Volatility:

'Volatility is a rate at which the price of a security increases or decreases for a given set of returns. Volatility is measured by calculating the standard deviation of the annualized returns over a given period of time. It shows the range to which the price of a security may increase or decrease. Volatility measures the risk of a security. It is used in option pricing formula to gauge the fluctuations in the returns of the underlying assets. Volatility indicates the pricing behavior of the security and helps estimate the fluctuations that may happen in a short period of time.'

Which means for our asset as example:
  • Looking at the volatility of 27.9% in the last 5 years of iShares MSCI China ETF, we see it is relatively greater, thus worse in comparison to the benchmark SPY (19.9%)
  • Compared with SPY (23.1%) in the period of the last 3 years, the historical 30 days volatility of 30.8% is greater, thus worse.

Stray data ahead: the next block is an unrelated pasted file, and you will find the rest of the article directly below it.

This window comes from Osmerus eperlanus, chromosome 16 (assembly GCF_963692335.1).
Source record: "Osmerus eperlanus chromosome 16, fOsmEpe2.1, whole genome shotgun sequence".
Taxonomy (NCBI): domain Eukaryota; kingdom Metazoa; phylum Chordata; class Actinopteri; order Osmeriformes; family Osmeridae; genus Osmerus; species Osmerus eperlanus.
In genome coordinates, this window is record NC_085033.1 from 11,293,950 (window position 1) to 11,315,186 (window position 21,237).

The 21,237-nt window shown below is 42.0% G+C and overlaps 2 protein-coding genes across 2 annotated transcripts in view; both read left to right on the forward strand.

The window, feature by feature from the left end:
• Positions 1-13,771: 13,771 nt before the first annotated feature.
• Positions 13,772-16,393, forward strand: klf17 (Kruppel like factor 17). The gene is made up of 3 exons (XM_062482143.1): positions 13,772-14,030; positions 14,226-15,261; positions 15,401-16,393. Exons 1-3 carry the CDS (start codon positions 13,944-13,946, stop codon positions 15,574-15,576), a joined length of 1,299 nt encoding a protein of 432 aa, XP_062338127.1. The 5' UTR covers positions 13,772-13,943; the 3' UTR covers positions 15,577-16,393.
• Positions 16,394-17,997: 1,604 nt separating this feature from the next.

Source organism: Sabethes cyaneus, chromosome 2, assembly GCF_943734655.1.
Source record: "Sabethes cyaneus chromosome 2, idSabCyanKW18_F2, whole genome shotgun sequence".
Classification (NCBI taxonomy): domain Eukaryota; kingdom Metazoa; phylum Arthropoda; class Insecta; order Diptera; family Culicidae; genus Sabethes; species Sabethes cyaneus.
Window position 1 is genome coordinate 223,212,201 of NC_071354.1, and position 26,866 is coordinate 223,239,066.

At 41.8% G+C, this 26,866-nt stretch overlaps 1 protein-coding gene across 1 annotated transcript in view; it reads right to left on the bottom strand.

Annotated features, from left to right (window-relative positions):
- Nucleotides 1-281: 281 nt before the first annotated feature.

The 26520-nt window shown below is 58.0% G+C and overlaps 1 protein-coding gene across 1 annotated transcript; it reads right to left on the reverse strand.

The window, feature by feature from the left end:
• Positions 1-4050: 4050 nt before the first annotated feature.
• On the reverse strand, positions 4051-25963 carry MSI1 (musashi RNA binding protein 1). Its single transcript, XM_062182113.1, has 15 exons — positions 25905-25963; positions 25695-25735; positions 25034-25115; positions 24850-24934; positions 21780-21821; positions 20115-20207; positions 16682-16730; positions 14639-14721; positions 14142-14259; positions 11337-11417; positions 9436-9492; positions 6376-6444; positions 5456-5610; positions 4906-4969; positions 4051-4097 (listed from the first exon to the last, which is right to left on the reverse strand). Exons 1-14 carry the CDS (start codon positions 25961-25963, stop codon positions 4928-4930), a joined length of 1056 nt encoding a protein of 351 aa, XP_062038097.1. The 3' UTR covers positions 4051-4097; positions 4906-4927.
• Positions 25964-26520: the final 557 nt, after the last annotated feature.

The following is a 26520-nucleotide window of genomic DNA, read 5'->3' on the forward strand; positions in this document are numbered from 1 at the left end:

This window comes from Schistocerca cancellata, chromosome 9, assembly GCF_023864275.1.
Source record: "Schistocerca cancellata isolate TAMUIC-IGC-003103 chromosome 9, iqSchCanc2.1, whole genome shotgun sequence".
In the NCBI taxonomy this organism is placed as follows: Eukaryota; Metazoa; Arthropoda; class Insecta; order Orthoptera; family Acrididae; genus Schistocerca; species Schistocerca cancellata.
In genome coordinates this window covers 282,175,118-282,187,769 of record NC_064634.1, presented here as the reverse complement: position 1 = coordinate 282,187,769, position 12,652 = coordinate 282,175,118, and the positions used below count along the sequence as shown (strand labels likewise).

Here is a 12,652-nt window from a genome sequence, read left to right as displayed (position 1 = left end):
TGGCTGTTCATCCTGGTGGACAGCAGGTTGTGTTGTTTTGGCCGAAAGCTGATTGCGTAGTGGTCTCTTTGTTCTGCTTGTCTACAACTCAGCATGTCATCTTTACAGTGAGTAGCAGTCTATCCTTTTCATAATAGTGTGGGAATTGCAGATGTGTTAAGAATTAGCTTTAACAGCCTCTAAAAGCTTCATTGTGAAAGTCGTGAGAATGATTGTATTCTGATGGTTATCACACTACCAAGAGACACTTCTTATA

DownVol:

'Risk measures typically quantify the downside risk, whereas the standard deviation (an example of a deviation risk measure) measures both the upside and downside risk. Specifically, downside risk in our definition is the semi-deviation, that is the standard deviation of all negative returns.'

Using this definition on our asset we see for example:
  • Compared with the benchmark SPY (14.6%) in the period of the last 5 years, the downside risk of 19.2% of iShares MSCI China ETF is greater, thus worse.
  • Looking at downside volatility in of 20.8% in the period of the last 3 years, we see it is relatively higher, thus worse in comparison to SPY (16.9%).

Sharpe:

'The Sharpe ratio is the measure of risk-adjusted return of a financial portfolio. Sharpe ratio is a measure of excess portfolio return over the risk-free rate relative to its standard deviation. Normally, the 90-day Treasury bill rate is taken as the proxy for risk-free rate. A portfolio with a higher Sharpe ratio is considered superior relative to its peers. The measure was named after William F Sharpe, a Nobel laureate and professor of finance, emeritus at Stanford University.'

Which means for our asset as example:
  • Compared with the benchmark SPY (0.49) in the period of the last 5 years, the Sharpe Ratio of -0.09 of iShares MSCI China ETF is lower, thus worse.
  • During the last 3 years, the Sharpe Ratio is -0.17, which is lower, thus worse than the value of 0.45 from the benchmark.

Sortino: